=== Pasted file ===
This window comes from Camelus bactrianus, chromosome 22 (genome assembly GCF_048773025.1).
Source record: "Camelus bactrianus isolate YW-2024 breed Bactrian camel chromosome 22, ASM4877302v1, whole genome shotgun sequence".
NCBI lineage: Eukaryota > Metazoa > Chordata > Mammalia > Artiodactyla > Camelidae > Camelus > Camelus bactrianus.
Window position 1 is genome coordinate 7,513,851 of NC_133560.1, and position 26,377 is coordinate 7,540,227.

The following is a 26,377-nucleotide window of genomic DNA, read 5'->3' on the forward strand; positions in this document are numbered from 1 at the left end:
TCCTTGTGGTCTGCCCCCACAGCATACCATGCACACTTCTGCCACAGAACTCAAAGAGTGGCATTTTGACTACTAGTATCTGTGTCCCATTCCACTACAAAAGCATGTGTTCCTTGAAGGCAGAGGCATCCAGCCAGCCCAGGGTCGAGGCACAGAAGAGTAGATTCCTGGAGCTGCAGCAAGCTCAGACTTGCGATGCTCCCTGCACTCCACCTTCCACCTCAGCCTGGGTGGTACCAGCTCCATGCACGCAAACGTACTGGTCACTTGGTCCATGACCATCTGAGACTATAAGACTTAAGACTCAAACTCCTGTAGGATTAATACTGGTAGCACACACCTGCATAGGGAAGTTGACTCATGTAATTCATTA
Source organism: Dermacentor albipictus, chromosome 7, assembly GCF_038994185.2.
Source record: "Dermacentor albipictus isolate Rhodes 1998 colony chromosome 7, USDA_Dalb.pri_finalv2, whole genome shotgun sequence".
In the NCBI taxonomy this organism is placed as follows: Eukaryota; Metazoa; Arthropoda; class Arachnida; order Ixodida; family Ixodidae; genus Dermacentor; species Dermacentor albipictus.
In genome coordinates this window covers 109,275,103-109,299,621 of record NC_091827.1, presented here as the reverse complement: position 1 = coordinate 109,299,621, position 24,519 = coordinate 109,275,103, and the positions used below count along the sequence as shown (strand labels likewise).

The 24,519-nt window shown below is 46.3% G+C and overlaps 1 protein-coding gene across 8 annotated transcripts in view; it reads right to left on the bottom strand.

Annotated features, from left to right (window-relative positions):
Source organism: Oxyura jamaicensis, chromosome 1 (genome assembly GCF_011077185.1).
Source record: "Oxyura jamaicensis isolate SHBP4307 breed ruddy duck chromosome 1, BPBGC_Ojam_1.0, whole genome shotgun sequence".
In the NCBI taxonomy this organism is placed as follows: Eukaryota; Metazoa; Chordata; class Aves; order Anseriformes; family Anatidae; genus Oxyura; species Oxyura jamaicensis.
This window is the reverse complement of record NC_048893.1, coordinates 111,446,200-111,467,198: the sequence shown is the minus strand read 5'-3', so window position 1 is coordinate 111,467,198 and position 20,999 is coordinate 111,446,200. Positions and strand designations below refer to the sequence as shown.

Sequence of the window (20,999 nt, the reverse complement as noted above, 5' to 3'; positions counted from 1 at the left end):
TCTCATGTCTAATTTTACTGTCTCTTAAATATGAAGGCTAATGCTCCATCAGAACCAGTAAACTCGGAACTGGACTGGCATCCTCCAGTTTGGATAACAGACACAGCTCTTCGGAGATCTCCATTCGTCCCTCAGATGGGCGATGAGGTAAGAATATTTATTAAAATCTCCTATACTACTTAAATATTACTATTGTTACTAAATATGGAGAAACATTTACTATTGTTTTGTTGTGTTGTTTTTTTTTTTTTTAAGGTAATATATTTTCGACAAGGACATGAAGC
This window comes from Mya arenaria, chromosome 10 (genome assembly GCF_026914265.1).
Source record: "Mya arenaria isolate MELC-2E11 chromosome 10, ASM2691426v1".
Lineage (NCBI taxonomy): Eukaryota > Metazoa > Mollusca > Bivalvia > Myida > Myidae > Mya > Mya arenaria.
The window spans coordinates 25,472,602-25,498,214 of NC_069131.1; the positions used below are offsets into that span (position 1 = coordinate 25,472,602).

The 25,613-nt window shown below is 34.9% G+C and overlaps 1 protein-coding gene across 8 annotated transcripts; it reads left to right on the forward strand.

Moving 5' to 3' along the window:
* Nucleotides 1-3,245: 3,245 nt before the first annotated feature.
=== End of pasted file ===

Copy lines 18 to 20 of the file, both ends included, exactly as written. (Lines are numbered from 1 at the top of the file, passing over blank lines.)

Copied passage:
TCTCATGTCTAATTTTACTGTCTCTTAAATATGAAGGCTAATGCTCCATCAGAACCAGTAAACTCGGAACTGGACTGGCATCCTCCAGTTTGGATAACAGACACAGCTCTTCGGAGATCTCCATTCGTCCCTCAGATGGGCGATGAGGTAAGAATATTTATTAAAATCTCCTATACTACTTAAATATTACTATTGTTACTAAATATGGAGAAACATTTACTATTGTTTTGTTGTGTTGTTTTTTTTTTTTTTAAGGTAATATATTTTCGACAAGGACATGAAGC
This window comes from Mya arenaria, chromosome 10 (genome assembly GCF_026914265.1).
Source record: "Mya arenaria isolate MELC-2E11 chromosome 10, ASM2691426v1".